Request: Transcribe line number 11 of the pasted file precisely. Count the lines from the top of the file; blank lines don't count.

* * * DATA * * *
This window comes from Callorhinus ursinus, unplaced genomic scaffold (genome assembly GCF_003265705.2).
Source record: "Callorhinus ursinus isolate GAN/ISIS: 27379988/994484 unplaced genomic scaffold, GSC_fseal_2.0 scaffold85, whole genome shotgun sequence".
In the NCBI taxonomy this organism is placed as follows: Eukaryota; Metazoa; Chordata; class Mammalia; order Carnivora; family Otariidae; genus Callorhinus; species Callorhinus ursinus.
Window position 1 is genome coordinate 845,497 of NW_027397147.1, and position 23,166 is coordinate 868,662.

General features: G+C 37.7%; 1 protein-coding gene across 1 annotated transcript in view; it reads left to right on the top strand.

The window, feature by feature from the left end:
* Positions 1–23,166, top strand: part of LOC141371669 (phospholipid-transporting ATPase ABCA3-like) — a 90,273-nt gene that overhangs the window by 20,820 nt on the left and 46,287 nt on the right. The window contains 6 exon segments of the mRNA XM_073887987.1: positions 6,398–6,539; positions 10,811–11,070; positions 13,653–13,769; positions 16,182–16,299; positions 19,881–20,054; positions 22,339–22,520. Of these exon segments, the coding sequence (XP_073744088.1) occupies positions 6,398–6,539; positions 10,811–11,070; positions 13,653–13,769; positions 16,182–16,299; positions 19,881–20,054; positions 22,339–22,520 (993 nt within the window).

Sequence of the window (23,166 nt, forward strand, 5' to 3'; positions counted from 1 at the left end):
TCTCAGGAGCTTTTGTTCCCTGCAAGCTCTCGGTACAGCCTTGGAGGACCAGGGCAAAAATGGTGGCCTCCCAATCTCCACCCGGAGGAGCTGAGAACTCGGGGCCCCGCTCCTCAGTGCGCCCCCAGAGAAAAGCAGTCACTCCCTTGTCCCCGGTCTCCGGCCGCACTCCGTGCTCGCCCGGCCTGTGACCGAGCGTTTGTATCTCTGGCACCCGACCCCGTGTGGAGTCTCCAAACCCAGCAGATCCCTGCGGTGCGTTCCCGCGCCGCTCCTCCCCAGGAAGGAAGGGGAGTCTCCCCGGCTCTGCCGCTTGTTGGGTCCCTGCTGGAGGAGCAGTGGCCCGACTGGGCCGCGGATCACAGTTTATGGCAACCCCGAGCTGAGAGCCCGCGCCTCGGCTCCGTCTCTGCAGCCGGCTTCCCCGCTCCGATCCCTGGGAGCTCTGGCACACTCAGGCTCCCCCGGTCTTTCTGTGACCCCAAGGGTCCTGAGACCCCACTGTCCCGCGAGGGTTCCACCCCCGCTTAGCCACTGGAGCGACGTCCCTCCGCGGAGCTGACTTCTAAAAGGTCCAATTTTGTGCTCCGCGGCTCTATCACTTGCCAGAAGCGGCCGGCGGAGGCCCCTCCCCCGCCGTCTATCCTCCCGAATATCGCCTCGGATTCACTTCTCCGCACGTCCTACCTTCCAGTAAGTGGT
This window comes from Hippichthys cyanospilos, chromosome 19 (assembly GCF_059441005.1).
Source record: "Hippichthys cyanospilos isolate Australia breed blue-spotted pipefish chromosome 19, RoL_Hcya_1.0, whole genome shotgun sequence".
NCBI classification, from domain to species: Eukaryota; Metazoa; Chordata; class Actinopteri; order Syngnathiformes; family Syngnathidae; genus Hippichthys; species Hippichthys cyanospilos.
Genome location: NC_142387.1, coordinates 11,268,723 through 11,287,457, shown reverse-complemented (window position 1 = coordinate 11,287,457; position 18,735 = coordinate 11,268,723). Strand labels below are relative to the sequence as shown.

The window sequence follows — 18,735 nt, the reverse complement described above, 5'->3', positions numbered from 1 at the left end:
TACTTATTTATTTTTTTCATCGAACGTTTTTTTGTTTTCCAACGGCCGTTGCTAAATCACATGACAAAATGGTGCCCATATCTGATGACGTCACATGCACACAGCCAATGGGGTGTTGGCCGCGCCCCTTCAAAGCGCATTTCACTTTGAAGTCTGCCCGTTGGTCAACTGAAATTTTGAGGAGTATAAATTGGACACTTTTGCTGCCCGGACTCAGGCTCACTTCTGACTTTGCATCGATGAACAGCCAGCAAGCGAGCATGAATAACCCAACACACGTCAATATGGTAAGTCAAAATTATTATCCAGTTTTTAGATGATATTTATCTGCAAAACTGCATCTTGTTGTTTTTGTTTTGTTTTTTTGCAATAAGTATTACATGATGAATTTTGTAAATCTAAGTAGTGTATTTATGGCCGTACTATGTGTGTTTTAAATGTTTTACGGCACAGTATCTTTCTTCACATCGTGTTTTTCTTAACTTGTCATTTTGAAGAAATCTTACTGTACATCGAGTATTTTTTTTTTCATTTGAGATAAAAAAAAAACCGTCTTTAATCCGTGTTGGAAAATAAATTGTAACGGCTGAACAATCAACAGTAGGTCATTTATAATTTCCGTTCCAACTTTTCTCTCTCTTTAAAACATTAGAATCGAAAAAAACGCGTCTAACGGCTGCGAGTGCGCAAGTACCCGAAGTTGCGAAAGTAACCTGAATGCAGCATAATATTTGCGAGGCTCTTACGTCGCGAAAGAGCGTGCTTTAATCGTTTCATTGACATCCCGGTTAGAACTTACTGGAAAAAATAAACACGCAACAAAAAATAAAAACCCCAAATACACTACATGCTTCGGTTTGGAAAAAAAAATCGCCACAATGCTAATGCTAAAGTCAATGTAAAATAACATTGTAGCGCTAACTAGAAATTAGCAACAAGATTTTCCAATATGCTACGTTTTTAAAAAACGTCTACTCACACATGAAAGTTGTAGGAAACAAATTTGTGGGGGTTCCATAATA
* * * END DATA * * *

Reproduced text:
Source record: "Hippichthys cyanospilos isolate Australia breed blue-spotted pipefish chromosome 19, RoL_Hcya_1.0, whole genome shotgun sequence".